And that leaves execution for which Lalit Modi was extolled by many to high heavens. But recent revelations indicate even when the deck was heavily loaded in IPL’s favor, Modi couldn’t do a good job of executing. Allegations of missing documents, corrupted bidding process, secret kickbacks, sweetheart deals, sleaze, wealth and flash incommensurate with known sources of income and poor governance…all point to a person who is not fit to build an enduring enterprise with systems, processes, transparency and professionalism.

Modi is neither a founder nor an entrepreneur as many erroneously paint him to be. An entrepreneur takes risks and struggles to found a company against steep odds, and suffers endless syncopated rhythm of tribulations and triumphs. Modi was a political appointee assigned to the post and bankrolled by people in power whose favor he curried. He supervised a new business unit of the mega-corp BCCI which enjoyed unimaginably favorable odds. It shouldn’t, therefore, come as a surprise that he is fired from the same job to which he was appointed when he falls out of favor with the same dons that perched him there.

With or without Modi, IPL is set to continue its roaring success.

Satya Prabhakar is the Founder and CEO of He can be reached at

Sunday, May 16, 2010

A blast from the past

My last post was an article I had written way back in 1994, in a university student magazine. That very same magazine had another, altogether more remarkable article -- a piece of fiction that, in hindsight, is remarkably close to today's reality! It talks about a city-based cricket league, and the business around it -- thus anticipating the IPL about 12-13 years before it started! It was written by Satya Prabhakar, who is now the CEO (and founder) of the popular Indian portal, and was then with Honeywell in Minneapolis. I'm reproducing the article below, with his permission. It's written in the form of a feature article for the New York Times, although it is of course fiction. While reading this, pinch yourself once in a while, and recall that it was written in 1994!


"Hyderabad beats Sydney in nail-biting World Cup Cricket Finals"
How India cultivated a mega corporation -- The Authority

Satya Prabhakar (Eden Gardens, Calcutta, 23 October 1998)
Special to the New York Times

As a record audience all over the world sat transfixed to their TV sets, Khaleel Ahmed of Hyderabad stylishly flicked a pacer on the leg side soaring over the boundaries of the lovely Eden Gardens. Had he failed to connect, he would have been declared out since he failed to score any runs on the previous three balls, and Sydney would have emerged the winner by 5 runs. And with that shot he crowned Hyderabad the winner of the highly prestigious and bitterly fought championship, organized by the Sports Authority Worldwide, a Bombay-based company. The two teams will split a total prize money of Rs. 883 million (equivalent of $3,258 million).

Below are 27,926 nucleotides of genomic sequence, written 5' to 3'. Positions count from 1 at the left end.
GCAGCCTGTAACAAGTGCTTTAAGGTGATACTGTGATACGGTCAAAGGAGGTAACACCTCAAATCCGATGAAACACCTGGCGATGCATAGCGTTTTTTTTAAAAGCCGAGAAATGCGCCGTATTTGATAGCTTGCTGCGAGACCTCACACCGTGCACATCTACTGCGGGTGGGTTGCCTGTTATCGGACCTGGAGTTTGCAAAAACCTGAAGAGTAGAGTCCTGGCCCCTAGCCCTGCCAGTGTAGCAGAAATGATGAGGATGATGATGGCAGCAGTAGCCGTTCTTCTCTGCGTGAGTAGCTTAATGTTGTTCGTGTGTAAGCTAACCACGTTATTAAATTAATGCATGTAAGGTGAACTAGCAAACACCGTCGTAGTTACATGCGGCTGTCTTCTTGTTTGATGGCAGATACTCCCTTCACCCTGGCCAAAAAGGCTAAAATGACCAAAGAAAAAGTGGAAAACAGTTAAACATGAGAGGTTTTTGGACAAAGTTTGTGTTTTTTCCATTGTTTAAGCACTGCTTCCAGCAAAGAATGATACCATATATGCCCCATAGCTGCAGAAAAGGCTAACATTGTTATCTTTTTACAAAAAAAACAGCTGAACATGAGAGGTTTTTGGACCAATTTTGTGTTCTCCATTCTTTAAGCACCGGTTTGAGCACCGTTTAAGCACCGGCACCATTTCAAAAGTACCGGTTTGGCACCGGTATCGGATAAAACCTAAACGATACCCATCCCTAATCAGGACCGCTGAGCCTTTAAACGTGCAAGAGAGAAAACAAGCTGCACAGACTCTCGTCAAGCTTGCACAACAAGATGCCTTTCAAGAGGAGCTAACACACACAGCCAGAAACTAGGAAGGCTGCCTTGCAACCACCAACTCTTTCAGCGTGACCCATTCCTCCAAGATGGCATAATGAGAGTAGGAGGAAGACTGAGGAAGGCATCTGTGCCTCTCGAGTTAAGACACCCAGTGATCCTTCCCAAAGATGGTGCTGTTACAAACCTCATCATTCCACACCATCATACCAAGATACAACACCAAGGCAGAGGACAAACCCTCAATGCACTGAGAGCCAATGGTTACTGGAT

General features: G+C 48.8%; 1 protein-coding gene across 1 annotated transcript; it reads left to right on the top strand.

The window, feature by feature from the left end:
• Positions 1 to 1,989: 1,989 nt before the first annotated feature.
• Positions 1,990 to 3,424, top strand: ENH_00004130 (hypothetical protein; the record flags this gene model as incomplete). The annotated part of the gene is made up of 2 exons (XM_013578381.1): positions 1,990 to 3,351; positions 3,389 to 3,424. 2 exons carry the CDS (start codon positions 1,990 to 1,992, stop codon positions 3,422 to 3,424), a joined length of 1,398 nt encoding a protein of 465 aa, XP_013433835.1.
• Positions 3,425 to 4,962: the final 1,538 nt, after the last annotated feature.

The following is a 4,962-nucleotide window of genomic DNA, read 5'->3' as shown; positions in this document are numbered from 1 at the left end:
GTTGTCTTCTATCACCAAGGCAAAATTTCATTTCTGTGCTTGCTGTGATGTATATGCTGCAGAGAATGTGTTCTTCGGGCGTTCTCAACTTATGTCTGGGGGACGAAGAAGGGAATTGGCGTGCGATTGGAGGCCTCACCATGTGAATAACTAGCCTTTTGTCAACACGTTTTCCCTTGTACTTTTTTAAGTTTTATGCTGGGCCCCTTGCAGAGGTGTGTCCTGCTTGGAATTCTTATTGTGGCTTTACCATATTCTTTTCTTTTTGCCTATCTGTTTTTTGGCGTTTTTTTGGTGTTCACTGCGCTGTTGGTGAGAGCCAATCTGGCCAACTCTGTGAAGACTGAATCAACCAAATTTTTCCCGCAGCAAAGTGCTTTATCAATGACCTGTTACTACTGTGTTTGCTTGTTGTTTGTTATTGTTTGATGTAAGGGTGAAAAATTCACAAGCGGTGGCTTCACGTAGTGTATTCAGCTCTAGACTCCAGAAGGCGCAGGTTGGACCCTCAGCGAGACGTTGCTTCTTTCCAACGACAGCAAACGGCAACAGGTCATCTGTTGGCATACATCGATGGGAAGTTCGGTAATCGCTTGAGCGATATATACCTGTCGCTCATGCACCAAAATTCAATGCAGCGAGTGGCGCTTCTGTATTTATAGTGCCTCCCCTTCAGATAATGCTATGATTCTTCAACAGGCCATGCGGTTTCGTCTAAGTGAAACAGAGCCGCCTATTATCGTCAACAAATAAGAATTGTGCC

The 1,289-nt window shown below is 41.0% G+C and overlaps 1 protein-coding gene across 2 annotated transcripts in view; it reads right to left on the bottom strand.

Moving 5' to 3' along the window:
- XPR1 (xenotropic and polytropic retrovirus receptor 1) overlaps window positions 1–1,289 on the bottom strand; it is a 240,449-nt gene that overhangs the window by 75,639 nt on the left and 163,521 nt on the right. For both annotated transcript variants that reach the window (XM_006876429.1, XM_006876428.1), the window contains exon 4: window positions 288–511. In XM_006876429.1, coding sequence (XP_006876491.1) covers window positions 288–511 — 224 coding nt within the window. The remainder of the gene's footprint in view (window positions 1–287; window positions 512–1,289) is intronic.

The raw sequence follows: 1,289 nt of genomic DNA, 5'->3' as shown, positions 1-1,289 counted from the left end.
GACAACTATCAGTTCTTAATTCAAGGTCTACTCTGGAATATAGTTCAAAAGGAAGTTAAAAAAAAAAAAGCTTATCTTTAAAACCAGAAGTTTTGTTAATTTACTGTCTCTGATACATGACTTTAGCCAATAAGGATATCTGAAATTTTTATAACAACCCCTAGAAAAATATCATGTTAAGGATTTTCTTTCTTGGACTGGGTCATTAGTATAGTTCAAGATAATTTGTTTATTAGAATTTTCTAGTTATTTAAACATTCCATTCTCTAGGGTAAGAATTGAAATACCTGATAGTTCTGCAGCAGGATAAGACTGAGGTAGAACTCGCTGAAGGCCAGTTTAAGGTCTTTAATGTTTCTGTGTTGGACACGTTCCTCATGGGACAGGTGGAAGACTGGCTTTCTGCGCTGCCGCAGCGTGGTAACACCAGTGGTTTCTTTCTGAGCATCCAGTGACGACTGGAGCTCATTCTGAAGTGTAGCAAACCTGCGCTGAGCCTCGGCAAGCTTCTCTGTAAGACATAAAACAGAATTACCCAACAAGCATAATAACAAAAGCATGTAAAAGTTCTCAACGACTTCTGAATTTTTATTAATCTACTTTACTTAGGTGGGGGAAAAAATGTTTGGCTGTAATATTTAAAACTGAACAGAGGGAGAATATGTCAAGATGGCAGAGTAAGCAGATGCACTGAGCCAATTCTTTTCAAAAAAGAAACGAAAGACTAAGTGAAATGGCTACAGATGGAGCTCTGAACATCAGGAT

A record 680 million people from all over the world watched the final event and it is estimated that a totel of over 1.92 billion people watched various matches of this championship, which is a culmination of a 6-month-long playing season. A total of 12 teams from 10 countries participated in the event that stretched slightly over 4 weeks. (The US teams, along with 32 others, were disqualified in the qualifying rounds). The championship was held concurrently in 6 metropolitan cities of India, the permanent host of this magnificently successful annual event.

So successful that it eclipsed the World Cup Soccer, Summer Olympics and Wimbledon as the premier sporting event for the entire world. Television rights for the 1998 championship were sold for an estimated Rs. 12.1 billion. Janaranjan Network of India led a consortium of 20 networks worldwide to beat a BBC-led consortium, to telecast live and then to supply digital recordings of the match to worldwide audience over WorldNet. Merchandise sales exceeded Rs. 1.2 billion worldwide. Ticket sales for different matches totaled Rs. 5.6 billion. Calcutta paid Rs. 2.1 billion to host the championship this year. So on. The kind of turnout and cash inflow that dwarf Olympics, not to speak of events such as the American Super Bowl.